Skip to navigation | Skip to content | Skip to footer

Key dates over September 1918

1 2 3 4 5 6 7 8 9 10 11 12 13 14 15 16 17 18 19 20 21 22 23 24 25 26 27 28 29 30

Lives lost on this day: 11

19th September 1918 - Battle of Megiddo. In northern Palestine, Allied troops launch a devastating attack on the Turks and begin a steady advance into Syria. Fighting continues until 25 October.

Rolling casualty count: 10646

War Front:

2nd Batt: Batt marched from Lachelles to a field east of Equancout. Shelters and bivouacs were hastily erected from material found in the village of Fins.

3rd Batt: 2Lt Dixon was killed by a sniper early am. At 6.30am the 10th Royal Warwicks attacked and captured the Distillery and Shepherd`s Redoubt on the Le Basse Road. A Coy conformed and pushed forward the Posts on to the Main road.

At 1.30pm the 10th Royal Warwicks were driven out of the Distillery and Shepherd`s Redoubt but A Coy formed a defensive flank as long as possible. Later it had to fall back to the original line. B Coy had managed to push forward during the day and occupied Seven Sisters which it was able to retain.

Yeomanry/Cavalry: Just before dawn an attack was started by the 21st Corps. When it was light enough, with glasses we could see our troops digging far away on the hills that had been in enemy`s possession.

Home Front:

Gipsies’ Quarrel: Joseph Bosworth, alias Cook, no fixed abode, was charged with wounding Thomas Bosley at Powick. P.C. McDonagh gave evidence of arrest. The two men are gipsies, and it appeared that prisoner struck Bosley on the face with an iron bar, cutting his cheek open. As the man was now in the Infirmary, Inspector Price asked for a remand until Friday, Sept. 27th, to enable Bosley to attend. Granted.

Bar to Military Cross: Lieut. (Actg. Capt.) H. Croome-Johnson, M.C., W’shire Regt. He led his Company under heavy machine-gun fire, and established a line of posts which successfully checked the enemy’s advance. Later, his right flank being exposed, he not only maintained his position, but by visiting the unit on his right succeeded in re-establishing his line. His conduct during these operations was of a high order. He was awarded the M.C. in July, 1917.

Sudden Death: Edward Townsend (60), of 4, Quay Street, who is employed at the Corporation Cleaning Department, fell ill about 6 o’clock on Wednesday evening, and vomited blood. He went to his son-in-law, at No. 9, Quay Street, and when he got there he again lost a considerable amount of blood. The doctor was sent for, but before he arrived Townsend died.

Motor-Car and Tramcar Collide: A tramcar was proceeding up Bridge Street in the direction of the Cross. At the side of the street was a horse and trap. A motor-car, owned by Mr. Burnham, of Clifton-on-Teme, and driven by Frederick Easton, tried to pass between the two vehicles, with the result that the motor-car collided with the tramcar. Considerable damage was done to the tram, but no one was hurt.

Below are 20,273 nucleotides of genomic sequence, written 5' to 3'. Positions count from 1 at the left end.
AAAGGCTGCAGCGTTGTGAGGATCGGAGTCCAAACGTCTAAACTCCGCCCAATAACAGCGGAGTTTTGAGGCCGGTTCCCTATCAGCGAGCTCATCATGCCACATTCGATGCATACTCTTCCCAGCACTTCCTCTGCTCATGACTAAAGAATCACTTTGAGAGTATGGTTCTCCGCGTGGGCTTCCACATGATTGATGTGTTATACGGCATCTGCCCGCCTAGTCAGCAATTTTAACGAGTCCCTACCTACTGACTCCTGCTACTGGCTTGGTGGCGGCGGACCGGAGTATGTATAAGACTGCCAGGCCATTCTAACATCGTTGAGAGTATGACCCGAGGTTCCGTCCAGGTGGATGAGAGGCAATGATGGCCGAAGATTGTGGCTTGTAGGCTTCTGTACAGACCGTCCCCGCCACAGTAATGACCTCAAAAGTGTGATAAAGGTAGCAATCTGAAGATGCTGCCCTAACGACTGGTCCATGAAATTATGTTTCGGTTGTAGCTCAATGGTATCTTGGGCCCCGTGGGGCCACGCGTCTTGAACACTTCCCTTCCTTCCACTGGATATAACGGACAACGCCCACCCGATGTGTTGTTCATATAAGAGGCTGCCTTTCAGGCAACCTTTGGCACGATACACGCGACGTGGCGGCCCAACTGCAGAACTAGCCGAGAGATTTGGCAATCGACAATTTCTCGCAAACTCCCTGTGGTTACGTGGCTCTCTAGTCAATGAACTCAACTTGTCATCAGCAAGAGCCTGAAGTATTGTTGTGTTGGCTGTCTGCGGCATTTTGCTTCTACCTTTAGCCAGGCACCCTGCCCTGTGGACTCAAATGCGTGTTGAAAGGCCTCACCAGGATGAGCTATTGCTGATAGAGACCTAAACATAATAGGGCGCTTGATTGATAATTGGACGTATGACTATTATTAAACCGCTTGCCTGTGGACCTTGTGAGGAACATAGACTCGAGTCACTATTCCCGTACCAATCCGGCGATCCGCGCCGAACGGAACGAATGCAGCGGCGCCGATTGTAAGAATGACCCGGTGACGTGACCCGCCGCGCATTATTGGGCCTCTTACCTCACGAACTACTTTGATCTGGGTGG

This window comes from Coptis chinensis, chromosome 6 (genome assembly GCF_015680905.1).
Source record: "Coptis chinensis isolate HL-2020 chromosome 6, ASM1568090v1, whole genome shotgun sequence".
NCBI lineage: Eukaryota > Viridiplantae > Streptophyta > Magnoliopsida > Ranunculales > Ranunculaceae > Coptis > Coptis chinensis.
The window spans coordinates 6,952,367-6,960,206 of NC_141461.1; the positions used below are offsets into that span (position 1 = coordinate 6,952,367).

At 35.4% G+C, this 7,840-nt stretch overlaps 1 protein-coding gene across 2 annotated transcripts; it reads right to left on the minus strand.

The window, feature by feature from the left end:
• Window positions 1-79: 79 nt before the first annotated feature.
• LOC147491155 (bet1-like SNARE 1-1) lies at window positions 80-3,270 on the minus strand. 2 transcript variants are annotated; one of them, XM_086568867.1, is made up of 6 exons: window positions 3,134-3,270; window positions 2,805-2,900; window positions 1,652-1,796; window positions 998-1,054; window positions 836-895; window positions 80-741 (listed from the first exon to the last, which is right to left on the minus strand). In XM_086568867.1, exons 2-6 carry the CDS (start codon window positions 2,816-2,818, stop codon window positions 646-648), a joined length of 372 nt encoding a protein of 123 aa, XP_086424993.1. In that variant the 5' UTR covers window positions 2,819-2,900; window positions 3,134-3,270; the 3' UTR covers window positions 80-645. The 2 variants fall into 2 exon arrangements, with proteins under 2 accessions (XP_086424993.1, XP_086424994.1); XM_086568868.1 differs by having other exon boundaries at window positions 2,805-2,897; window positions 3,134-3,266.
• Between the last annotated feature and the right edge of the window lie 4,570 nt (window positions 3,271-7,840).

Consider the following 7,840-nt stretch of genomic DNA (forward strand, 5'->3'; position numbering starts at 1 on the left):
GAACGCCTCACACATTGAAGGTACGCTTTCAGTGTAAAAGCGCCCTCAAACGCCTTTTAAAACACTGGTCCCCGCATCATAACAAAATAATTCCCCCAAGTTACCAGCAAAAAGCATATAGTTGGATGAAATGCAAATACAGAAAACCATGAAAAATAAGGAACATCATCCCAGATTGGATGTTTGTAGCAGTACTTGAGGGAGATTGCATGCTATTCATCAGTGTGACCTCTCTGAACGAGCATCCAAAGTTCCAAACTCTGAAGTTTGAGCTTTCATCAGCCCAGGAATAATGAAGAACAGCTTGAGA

Temperance Work: The National Temperance League, which for 60 years has been working among the soldiers, has continuously, since the commencement of the War, been carrying its message direct to the men in camp and hospital. Its educational lecturer, Mr. F.S. Carter, has just been visiting this district, and on Wednesday had an excellent meeting at Battenhall V.A.D Hospital, through the courtesy of Miss Ogilvy, the Commandant. On Thursday, by the special approval of H.M. Prison Commissioners, he visited the Worcester Prison, and addressed the whole of the inmates, who attentively followed his practical lecture. Mr. Carter contended that the common error which almost all of us made was to undervalue ourselves. None of us have lived up to our possibilities because of this. Alcohol, he contended, depreciated a person’s value according to the amount taken. The courtesy of the Chief Warder who presided in the absence of the Governor, Mr. Carter acknowledged with gratitude.

A year ago Worcester Fair was held in exceptional circumstances. There was no free market in hops, and the market conditions as to cattle were not clearly defined. This year the circumstances are without parallel. Hops are again controlled, and there can be no free sale. The cattle market was free as to store stock and sheep, but as there are weekly sales of store cattle it was not surprising to find none on sale today, excepting young Irish stock. For the first time there was no free market for cheese and bacon. If the pleasure element has been almost eliminated, the Sheep Fair, one of the main features of the time-honoured institution, shows signs of increased prosperity, today’s entry being the largest for several years. There was greater activity in the market too than usual, and the attendance was particularly large. Today’s entry of sheep was the largest since 1911, when in consequence of the drought, prices fell to the lowest for a long period. There were about 8,000 penned, but today’s 6,500 was well above the average for the past decade.

Information researched by The Worcestershire World War 100 team